Unsuk Chin’s “Alice in Wonderland”

Korean composer Unsuk Chin
ó the latest to defy the Queen of Heart’s forbidding “Off with their
heads!” “Sentence first, verdict afterwards!” ó unveiled the world premiere
of her new “Alice In Wonderland” opera as the opening production of the
Bavarian State Opera’s Festival 2007 on June 30th.

Chin’s work was originally to be premiered by the Los Angeles Opera under
Kent Nagano’s direction, but the production was not realized. So when he was
appointed as the new music director in Munich, Nagano had the rare courage to
risk opening the first festival of his tenure with the world premiere of this
unusual new work rather than a new production of an old, tried-and-true
repertoire piece. Nagano even upped the ante by bringing in other local
institutions, like the gigantic new Pinakothek der Moderne museum, to
commission and display new Alice-based art works. To see such high-level
chance-taking on the part of a conductor and a major opera house, the massive
investment of artistic and financial resources and reputations in a new work,
created an anticipation nothing short of phenomenal. A frenzy of speculation
and a palpable excitement ran throughout the world’s music aficionados. Unsuk
Chin had already made a stir, particularly when she won the richest award for
music composition, the $200,000 Grawemeyer Award, for her Violin Concerto,
inducting her into the distinguished circle of other winners of this award,
such as Witold Lutoslawski and her teacher Gyˆrgy Ligeti. Given such a
pedigree, hopes were running high that at long last we might perhaps have a
definitive operatic “Alice.” These expectations turned the June 30th premiere
into a major red-carpet event, drawing the attention of the glittering elite
of Munich and Germany, as well as of curious opera fans from all over the

Alice, the White Rabbit, Mad-Hatter, Queen of Hearts et al. have been
traipsed onto the stage almost as soon as they were created. And the torrent
of adaptations of the classic Victorian “children’s” books by Lewis Carroll,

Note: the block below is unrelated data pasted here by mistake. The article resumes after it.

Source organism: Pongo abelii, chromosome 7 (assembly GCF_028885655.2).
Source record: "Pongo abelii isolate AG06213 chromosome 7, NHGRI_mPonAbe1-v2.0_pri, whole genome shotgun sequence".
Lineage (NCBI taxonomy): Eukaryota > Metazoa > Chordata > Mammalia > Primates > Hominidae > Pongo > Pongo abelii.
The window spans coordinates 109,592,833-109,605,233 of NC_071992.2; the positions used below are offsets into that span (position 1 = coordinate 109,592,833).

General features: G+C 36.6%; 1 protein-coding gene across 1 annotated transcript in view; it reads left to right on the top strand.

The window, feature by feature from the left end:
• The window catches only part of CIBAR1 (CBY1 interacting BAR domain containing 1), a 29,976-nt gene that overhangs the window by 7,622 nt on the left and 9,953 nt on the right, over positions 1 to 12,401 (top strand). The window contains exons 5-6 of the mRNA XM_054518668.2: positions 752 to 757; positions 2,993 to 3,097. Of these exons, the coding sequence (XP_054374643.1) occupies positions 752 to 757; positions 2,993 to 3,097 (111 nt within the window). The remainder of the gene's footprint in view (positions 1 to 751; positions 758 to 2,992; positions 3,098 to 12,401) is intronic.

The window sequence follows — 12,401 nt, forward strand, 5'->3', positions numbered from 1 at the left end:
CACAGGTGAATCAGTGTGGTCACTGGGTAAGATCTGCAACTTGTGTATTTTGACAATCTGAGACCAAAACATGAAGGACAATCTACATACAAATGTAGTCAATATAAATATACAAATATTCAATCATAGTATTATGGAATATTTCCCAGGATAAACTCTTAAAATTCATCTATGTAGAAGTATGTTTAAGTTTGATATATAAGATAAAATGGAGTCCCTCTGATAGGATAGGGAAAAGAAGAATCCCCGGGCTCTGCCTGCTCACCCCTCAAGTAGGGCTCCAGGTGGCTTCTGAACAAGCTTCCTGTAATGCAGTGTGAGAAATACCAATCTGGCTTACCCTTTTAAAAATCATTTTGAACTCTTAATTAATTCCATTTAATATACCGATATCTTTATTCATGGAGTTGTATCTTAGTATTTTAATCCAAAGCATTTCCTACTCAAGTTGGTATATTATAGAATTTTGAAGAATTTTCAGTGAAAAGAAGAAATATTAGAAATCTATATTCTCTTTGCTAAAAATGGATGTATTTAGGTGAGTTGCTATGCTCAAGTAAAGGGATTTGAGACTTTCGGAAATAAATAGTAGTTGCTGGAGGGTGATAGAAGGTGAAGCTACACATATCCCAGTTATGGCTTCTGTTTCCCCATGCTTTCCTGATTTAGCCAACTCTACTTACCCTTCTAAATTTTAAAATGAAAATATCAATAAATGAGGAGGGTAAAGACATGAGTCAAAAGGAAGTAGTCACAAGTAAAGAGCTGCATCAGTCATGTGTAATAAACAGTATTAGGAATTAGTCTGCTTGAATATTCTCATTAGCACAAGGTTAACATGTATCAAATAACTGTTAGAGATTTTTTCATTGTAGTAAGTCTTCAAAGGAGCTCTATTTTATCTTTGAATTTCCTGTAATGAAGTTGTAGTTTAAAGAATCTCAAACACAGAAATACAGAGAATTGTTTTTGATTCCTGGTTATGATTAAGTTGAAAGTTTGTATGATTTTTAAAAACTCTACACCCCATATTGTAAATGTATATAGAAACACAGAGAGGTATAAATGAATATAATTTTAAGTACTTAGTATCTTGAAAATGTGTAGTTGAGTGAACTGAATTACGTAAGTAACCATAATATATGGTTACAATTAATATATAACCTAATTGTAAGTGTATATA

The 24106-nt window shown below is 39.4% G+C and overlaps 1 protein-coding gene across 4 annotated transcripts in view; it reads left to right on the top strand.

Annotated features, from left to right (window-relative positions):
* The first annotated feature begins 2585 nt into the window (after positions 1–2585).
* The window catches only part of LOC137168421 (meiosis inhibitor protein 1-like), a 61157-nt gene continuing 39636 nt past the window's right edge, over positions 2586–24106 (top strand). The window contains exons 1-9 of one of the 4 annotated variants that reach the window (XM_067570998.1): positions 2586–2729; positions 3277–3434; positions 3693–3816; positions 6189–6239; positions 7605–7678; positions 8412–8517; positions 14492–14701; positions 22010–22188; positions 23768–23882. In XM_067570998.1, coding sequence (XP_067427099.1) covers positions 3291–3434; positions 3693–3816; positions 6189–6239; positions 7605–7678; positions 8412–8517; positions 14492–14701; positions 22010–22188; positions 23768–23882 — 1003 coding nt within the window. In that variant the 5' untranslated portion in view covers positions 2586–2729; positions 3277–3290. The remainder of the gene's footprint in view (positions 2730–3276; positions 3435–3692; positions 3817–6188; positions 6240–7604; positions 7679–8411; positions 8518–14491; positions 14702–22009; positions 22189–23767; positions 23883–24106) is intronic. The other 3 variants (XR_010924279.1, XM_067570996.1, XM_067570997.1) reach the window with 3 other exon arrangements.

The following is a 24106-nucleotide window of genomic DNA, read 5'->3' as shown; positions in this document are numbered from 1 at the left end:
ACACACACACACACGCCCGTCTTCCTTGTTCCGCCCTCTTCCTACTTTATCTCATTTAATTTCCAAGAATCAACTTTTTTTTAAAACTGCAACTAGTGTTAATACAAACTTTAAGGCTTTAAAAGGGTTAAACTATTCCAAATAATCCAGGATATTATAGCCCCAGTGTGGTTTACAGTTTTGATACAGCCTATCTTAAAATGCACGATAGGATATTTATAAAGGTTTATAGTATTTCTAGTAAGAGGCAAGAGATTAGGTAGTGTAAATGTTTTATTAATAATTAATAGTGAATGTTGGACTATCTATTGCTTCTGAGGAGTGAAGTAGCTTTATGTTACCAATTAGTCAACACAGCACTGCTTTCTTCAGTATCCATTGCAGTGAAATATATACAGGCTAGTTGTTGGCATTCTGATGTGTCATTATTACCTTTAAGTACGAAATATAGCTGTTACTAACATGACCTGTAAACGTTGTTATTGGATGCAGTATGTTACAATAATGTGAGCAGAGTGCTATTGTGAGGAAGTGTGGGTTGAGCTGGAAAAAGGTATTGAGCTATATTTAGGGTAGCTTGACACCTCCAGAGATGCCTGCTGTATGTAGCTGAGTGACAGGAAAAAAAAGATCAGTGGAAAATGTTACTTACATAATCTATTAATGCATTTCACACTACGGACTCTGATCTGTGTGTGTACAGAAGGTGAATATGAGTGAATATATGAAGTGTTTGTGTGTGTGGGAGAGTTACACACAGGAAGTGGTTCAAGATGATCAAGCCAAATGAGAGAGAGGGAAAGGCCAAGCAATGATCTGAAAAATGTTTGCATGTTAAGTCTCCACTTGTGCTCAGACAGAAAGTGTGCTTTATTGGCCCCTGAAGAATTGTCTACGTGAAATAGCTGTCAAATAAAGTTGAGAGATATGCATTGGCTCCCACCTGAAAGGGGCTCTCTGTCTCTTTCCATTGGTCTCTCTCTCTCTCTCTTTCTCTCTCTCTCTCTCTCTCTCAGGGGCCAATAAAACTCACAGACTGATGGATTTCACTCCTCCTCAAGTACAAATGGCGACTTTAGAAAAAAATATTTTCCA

“Alice’s Adventures in Wonderland” and its sequel “Through the Looking Glass,
And What Alice Found There” has only increased since ó in every conceivable
media. Perhaps the most vibrant examples of the peculiarly British genre of
Witty/Wise Nonsense, this ripely inventive, playfully multi-leveled,
low-hanging public-domain fruit has tempted many artists (and corporations)
to bite into for inspiration. Sadly, remarkably few have done so without
falling down the rabbit hole themselves. Transforming what works so magically
well on the page is difficult.

Sitting in eager anticipation in the electric atmosphere of the Munich’s
magnificent National Theatre, one could see this would be no small offering:
the elaborate, huge battery of percussion instruments alone required the
players to spill out of the orchestra pit and into the boxes on both sides of
the stage. What was presented, however, was problematic and very dark indeed.
There seemed to be three different performances happening at the same time,
all of them at best tangential to the source material.

First, there was the expressionist/minimalist production by Achim Freyer,
which was inventive but spectacularly miscalculated. Alice’s dreaming is
nothing if not lucid. Certainly not nighttime-dungeon-dark with murky
symbolism. Set on a totally black plane tilted so nearly perpendicularly, all
the dancer-performers had to be suspended by wire or enter or leave by one of
the nine round holes in it. When there were many active at a time, the stage
began to resemble a battalion of paratroopers. Below at the front of the
stage, also black, was a wide low barrier, behind which all of the singers
were installed statically for the duration, with only their heads visible.
Regardless of roles, these singers’ heads were similarly made up to look like
cadaverous multiple Lewis Carrolls. In front of each were placed a pair of
white hands and forearms, which were gesticulating from time to time for no